Thursday 17 August 2017

Breakthrough treatment may halt spread of cancer by 'breaking the legs' of tumour cells

Handout photo issued by the National Center for Microscopy and Imaging Research of a cancer cell with stringy 'legs' called filopodia, extending to the right as filopodia assists the deadly spread of cancer cells to vital organs. Photo: Thomas Deerinck / Mark Ellisman/National Center for Microscopy and Imaging Research /PA
Handout photo issued by the National Center for Microscopy and Imaging Research of a cancer cell with stringy 'legs' called filopodia, extending to the right as filopodia assists the deadly spread of cancer cells to vital organs. Photo: Thomas Deerinck / Mark Ellisman/National Center for Microscopy and Imaging Research /PA

John von Radowitz

A new treatment halts the spread of cancer by "breaking the legs" of tumour cells.

Scientists used tiny gold rods to smash the leg-like protrusions, called filopodia, that help cancer cells up-anchor and move.

Laboratory tests on human cancer cells showed that rendering them limbless thwarted their ability to migrate and spread, or metastasise.

It is the deadly spread of tumours to vital organs, such as the liver or brain, that is most likely to kill a cancer patient.

Targeting filopodia, which extend out from a weave of fibres called lamellipodia on the cell's fringes, could be a game-changer in the fight against metastasis, the scientists believe.

Researcher Yue Wu, a graduate student in bioanalytical chemistry at the Georgia Institute of Technology in the US, said: "All these lamellipodia and filopodia give the cancer cells legs. The metastasis requires those protrusions, so the cells can travel."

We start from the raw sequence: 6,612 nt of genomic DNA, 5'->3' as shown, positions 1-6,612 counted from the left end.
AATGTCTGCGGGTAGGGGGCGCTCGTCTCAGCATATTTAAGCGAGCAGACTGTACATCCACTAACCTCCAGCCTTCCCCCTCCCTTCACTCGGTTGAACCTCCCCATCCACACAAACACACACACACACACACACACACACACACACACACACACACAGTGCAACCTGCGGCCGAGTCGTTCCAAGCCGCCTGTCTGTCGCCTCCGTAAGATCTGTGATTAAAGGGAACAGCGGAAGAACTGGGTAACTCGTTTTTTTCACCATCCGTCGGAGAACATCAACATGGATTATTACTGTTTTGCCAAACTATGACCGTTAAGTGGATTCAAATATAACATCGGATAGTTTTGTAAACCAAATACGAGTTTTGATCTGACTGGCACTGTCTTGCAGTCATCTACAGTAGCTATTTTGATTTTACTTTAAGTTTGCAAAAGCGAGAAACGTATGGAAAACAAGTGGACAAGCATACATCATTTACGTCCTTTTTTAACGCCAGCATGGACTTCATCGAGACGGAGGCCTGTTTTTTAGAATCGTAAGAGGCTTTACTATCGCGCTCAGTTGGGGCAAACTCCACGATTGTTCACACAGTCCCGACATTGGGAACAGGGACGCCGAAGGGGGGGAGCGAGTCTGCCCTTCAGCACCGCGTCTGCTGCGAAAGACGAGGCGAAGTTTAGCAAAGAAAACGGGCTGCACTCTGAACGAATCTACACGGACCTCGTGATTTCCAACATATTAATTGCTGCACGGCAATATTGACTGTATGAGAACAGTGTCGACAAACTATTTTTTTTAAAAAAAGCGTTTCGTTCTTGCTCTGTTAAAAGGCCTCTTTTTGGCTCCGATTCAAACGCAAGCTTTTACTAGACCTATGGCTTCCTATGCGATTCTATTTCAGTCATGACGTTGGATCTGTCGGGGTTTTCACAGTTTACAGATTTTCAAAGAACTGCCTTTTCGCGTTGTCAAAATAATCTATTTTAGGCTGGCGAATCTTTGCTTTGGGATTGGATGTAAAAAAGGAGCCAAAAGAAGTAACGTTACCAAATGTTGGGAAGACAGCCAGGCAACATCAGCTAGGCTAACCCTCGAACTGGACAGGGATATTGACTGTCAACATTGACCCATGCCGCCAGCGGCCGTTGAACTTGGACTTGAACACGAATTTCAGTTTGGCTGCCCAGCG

The scientists used the gold nanorods to immobilise cancer by heating them up with a low-energy, near-infrared laser.

The hot rods partially melted the cancer cells and "mangled" their legs. In addition, the rods were coated with chemicals that suppressed the generation of new filopodia.

Animal experiments showed that a gentle laser worked considerably better than a hotter beam, which risked triggering inflammation.

No toxic effects were seen from the gold treatment and healthy cells - which also need to move - were not harmed, said the researchers writing in the journal 'Proceedings of the National Academy of Sciences'.

Team leader Professor Mostafa El-Sayed, also from the Georgia Institute of Technology, said: "The method appears to be very effective as a locally administered treatment that...protects the body from cancer's spread away from the treated tumours.

"It is also very mild, so it can be applied many times over if needed."

The researchers envisage treating head, neck, breast and skin cancers with a lower-power laser and gold nanorods injected two to three centimetres deep inside tissue.

More entrenched tumours would have to be treated with deeper injections of the gold rods and a fibre-optic laser.

Irish Independent

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